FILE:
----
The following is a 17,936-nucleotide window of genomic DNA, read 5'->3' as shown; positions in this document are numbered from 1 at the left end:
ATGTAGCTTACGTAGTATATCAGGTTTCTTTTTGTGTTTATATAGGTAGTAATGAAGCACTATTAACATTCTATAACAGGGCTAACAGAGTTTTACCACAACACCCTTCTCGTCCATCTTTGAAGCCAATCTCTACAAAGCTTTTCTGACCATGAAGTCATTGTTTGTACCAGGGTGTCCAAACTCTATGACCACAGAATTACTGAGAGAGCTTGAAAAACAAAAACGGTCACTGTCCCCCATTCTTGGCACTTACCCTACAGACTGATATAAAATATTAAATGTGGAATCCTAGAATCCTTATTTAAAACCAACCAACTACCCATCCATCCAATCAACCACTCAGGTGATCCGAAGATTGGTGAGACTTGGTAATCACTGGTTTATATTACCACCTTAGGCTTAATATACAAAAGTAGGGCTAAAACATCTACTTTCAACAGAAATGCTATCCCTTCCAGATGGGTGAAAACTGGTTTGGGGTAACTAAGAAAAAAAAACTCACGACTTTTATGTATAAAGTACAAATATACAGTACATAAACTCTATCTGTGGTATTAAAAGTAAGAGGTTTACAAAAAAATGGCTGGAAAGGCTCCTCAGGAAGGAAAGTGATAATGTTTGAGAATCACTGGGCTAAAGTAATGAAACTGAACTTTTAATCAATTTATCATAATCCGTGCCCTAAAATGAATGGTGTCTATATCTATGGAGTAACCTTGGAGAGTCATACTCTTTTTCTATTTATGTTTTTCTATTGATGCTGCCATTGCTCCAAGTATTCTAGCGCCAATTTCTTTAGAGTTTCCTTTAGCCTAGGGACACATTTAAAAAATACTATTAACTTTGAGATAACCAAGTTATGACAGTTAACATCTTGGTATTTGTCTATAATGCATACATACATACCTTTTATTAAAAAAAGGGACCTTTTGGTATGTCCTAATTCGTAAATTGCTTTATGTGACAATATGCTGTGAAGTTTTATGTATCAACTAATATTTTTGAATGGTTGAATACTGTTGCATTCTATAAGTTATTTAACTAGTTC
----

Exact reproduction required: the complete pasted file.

The following is a 17,936-nucleotide window of genomic DNA, read 5'->3' as shown; positions in this document are numbered from 1 at the left end:
ATGTAGCTTACGTAGTATATCAGGTTTCTTTTTGTGTTTATATAGGTAGTAATGAAGCACTATTAACATTCTATAACAGGGCTAACAGAGTTTTACCACAACACCCTTCTCGTCCATCTTTGAAGCCAATCTCTACAAAGCTTTTCTGACCATGAAGTCATTGTTTGTACCAGGGTGTCCAAACTCTATGACCACAGAATTACTGAGAGAGCTTGAAAAACAAAAACGGTCACTGTCCCCCATTCTTGGCACTTACCCTACAGACTGATATAAAATATTAAATGTGGAATCCTAGAATCCTTATTTAAAACCAACCAACTACCCATCCATCCAATCAACCACTCAGGTGATCCGAAGATTGGTGAGACTTGGTAATCACTGGTTTATATTACCACCTTAGGCTTAATATACAAAAGTAGGGCTAAAACATCTACTTTCAACAGAAATGCTATCCCTTCCAGATGGGTGAAAACTGGTTTGGGGTAACTAAGAAAAAAAAACTCACGACTTTTATGTATAAAGTACAAATATACAGTACATAAACTCTATCTGTGGTATTAAAAGTAAGAGGTTTACAAAAAAATGGCTGGAAAGGCTCCTCAGGAAGGAAAGTGATAATGTTTGAGAATCACTGGGCTAAAGTAATGAAACTGAACTTTTAATCAATTTATCATAATCCGTGCCCTAAAATGAATGGTGTCTATATCTATGGAGTAACCTTGGAGAGTCATACTCTTTTTCTATTTATGTTTTTCTATTGATGCTGCCATTGCTCCAAGTATTCTAGCGCCAATTTCTTTAGAGTTTCCTTTAGCCTAGGGACACATTTAAAAAATACTATTAACTTTGAGATAACCAAGTTATGACAGTTAACATCTTGGTATTTGTCTATAATGCATACATACATACCTTTTATTAAAAAAAGGGACCTTTTGGTATGTCCTAATTCGTAAATTGCTTTATGTGACAATATGCTGTGAAGTTTTATGTATCAACTAATATTTTTGAATGGTTGAATACTGTTGCATTCTATAAGTTATTTAACTAGTTC